Double and triple tongue sections of all the standard texts are also good for this. The possibilities are endless, but here are some suggestions: Use Sachse’s Etudes, each etude in as many standard transpositions as possible. Do one a week. After you have finished, which will take about two years, you will have no trouble transposing, and can easily maintain your egkker. Reading clefs and other “formulas” can help, but don’t rely on them.
True skill, the kind that will stand up under pressure, is reflexive, learned by experience and repeated exposure. Learn these in sets of five or so, giving yourself plenty of time to study the scores and hear how they sound played by different orchestras, different conductors.
Keep copies in a separate folder until you have built up a list of fifty or so major works. Be able to play ten to fifteen of the most standard by memory at any time. With as many as possible, learn on at least two different trumpets. Make concentrated, quality work your goal. One etude a week, done with careful hard work, is plenty.
Spend some trumpeg working on one phrase at a time, even one measure at a time when necessary. An etude properly studied should be almost memorized, if only temporarily. Here are my recommendations: When working in the more traditional collections Boehme, Duhememphasize the etudes with four or more sharps or flats.
Exceed the demands made upon you in this area.
Devote some time every day to playing extremely softly, softer than you would ever be asked to play. Once or twice a week, play louder than you have ever been asked, but for very short periods, resting more than you play.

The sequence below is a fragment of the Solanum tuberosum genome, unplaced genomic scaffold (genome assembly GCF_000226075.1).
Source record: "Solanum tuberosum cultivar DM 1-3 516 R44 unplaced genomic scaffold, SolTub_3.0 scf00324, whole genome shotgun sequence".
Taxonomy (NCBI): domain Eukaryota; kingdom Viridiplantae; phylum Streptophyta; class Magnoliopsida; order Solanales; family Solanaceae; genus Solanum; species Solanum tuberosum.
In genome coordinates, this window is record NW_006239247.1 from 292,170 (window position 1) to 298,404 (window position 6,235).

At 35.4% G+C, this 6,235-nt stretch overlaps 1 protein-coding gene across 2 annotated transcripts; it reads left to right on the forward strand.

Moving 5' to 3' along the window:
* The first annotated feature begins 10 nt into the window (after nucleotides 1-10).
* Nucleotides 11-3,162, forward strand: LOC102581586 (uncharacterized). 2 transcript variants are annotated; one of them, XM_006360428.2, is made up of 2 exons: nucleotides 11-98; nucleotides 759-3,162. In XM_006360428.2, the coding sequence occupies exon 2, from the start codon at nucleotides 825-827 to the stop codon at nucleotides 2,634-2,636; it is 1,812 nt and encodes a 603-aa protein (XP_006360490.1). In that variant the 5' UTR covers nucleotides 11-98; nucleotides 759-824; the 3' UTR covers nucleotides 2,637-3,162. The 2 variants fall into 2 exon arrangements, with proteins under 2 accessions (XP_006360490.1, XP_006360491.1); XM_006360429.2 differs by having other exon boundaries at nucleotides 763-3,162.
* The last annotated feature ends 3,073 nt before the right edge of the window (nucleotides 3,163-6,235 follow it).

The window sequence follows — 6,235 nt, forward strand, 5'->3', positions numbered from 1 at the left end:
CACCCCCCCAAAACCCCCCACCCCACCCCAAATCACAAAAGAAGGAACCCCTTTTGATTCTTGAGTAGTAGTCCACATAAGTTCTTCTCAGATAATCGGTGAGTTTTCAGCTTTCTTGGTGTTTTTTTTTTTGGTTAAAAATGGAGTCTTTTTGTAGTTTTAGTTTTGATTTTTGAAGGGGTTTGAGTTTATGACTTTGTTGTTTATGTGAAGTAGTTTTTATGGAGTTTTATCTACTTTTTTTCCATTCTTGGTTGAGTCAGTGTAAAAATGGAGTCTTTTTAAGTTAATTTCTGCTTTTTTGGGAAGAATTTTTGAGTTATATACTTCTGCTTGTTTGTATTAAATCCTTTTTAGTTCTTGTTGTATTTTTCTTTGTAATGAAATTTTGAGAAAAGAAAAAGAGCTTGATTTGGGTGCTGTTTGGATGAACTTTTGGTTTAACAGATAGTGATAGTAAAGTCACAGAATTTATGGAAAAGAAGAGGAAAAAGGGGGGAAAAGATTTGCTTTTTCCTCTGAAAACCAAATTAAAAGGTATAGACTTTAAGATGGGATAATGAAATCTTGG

The soft practice will improve your sensitivity and give you confidence in touchy performance situations, and the loud “bursts” will condition your body and mind to relax in fortissimo passages, improving your tone and accuracy. Practice softly, keeping the embouchure fresh. Include louder playing only occasionally, Develop and strive for a concept of a warm, vocal sound.
Play soft scales and arpeggios into the high register. Hold out the truumpet notes, building up the reflexive memory of those notes on your whole system. When not performing on the piccolo, do this once or twice a week for minutes. Memorize from the last movement or page to the beginning, even if you use music when you perform.
This way you will always get stronger and stronger as you perform the piece gejker the beginning. Find the most difficult passages and make them your priority in practicing; when they become relatively easy, your inner feelings about performing the piece will undergo quite a change. Concept is most important: Almost every piece is written in a language, and we should immerse ourselves in that language to gain a fundamental understanding, gkker which true originality can evolve.
If possible, study musicology and composition, or at least search deeply trum;et each piece you are interested in performing, learning all the parts and how they fit together. Study Louis Armstrong and Clifford Brown, whatever your concept might be.
Learn to articulate at fast tempos, and also how to create motion within long notes.
Chris Gekker | School of Music